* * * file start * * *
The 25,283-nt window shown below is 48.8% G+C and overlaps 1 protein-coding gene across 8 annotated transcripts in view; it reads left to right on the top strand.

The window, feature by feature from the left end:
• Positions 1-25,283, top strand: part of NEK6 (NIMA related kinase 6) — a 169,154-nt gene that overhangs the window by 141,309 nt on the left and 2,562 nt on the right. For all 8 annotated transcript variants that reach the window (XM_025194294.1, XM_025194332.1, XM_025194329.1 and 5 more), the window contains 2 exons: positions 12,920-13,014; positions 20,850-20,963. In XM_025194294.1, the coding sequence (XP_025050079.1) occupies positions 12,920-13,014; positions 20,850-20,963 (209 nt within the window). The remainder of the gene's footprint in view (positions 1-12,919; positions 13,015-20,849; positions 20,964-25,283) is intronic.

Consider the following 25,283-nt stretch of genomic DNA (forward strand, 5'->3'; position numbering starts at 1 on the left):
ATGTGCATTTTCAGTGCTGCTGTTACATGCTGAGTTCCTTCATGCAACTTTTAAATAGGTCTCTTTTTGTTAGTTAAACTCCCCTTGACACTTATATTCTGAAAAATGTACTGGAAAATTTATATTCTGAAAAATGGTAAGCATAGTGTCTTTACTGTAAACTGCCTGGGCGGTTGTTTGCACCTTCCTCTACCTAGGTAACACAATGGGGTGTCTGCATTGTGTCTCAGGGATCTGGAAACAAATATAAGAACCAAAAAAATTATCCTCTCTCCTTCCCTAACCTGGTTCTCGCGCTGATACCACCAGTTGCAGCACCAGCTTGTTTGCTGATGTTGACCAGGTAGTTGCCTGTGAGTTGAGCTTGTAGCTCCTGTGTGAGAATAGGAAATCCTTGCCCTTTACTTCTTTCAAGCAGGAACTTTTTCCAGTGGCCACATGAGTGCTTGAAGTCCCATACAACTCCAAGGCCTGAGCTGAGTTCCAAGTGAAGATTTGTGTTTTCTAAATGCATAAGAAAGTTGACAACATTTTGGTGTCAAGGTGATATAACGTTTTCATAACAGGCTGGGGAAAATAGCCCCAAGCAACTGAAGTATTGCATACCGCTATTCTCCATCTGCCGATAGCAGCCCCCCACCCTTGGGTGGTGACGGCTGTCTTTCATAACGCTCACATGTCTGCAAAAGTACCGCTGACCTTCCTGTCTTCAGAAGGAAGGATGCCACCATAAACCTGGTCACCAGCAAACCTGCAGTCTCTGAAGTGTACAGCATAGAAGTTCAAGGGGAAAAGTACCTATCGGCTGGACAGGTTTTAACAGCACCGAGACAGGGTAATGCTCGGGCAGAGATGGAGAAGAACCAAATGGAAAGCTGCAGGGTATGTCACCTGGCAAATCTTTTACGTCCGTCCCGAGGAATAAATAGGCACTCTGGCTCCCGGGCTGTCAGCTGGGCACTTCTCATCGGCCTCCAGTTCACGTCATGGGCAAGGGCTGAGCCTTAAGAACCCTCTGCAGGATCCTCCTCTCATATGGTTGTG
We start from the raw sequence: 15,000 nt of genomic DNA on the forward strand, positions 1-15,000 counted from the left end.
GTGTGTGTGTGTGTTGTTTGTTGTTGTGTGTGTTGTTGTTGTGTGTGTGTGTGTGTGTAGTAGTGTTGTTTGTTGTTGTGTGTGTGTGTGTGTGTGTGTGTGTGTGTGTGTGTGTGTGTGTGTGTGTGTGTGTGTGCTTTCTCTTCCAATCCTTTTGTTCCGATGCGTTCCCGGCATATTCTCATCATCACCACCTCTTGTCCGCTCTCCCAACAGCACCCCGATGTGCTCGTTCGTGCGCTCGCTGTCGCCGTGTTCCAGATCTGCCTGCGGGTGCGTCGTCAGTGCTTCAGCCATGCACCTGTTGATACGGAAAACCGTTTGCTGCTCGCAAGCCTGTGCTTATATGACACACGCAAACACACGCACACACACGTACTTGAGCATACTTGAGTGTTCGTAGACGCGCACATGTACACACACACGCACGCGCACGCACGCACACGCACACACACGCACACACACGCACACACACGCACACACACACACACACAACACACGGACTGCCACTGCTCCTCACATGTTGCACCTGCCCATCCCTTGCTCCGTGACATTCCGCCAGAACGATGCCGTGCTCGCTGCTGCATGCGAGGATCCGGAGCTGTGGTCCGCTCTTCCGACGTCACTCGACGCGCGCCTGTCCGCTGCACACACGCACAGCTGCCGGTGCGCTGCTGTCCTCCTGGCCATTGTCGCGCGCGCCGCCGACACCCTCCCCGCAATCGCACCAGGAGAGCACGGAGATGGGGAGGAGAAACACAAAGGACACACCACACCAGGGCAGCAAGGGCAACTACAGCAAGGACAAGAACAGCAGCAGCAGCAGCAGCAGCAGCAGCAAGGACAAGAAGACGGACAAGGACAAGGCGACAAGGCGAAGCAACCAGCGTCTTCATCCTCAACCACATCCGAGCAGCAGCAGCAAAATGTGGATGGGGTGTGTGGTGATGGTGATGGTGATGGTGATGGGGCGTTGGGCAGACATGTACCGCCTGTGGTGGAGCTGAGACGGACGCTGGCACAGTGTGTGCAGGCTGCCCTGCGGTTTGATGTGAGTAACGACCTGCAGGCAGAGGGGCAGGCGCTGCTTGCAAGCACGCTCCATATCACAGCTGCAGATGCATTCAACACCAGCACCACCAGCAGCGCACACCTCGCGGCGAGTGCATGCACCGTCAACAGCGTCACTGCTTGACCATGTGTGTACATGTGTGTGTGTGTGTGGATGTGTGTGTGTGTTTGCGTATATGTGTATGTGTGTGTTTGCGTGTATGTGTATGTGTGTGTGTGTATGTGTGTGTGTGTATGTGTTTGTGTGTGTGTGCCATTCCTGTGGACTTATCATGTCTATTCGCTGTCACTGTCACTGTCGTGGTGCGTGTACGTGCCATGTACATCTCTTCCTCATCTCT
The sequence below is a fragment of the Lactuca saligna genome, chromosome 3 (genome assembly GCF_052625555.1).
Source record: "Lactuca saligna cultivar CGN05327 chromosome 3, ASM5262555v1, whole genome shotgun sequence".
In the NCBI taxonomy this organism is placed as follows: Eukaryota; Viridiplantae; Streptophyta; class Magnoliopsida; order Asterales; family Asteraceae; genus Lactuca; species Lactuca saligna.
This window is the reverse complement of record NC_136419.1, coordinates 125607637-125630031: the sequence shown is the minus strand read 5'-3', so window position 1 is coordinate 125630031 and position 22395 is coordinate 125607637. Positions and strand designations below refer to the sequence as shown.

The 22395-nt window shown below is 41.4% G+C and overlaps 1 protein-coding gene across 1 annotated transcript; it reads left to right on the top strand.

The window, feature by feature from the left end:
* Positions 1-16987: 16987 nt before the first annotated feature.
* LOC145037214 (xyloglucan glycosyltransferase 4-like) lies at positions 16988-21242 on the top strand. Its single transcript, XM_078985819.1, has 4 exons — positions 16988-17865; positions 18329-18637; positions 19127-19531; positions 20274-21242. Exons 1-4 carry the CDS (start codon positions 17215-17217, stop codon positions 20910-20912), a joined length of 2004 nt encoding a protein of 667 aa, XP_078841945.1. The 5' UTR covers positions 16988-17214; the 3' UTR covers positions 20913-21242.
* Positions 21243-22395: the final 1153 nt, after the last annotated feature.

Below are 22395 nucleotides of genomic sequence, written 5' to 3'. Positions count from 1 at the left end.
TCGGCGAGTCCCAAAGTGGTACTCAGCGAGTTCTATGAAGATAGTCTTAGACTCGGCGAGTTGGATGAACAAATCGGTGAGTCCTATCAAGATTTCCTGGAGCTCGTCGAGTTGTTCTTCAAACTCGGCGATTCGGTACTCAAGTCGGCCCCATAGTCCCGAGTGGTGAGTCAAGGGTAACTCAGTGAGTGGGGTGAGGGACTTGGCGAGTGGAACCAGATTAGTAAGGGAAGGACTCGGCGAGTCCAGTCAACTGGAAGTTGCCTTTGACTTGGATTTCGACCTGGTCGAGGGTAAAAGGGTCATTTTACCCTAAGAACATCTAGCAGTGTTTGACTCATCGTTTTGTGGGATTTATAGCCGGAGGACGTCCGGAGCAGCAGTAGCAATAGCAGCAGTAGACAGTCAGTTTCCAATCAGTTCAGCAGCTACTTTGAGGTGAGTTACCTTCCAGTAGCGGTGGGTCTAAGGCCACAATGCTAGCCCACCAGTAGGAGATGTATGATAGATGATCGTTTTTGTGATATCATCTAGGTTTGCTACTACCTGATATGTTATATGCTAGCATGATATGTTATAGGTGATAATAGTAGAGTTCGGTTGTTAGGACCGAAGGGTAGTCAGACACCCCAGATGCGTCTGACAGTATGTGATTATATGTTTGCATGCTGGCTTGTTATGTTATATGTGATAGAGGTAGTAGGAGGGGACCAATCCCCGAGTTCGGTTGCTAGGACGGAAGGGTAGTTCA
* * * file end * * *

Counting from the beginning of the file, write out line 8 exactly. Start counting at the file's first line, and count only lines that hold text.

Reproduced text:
The sequence below is a fragment of the Lactuca saligna genome, chromosome 3 (genome assembly GCF_052625555.1).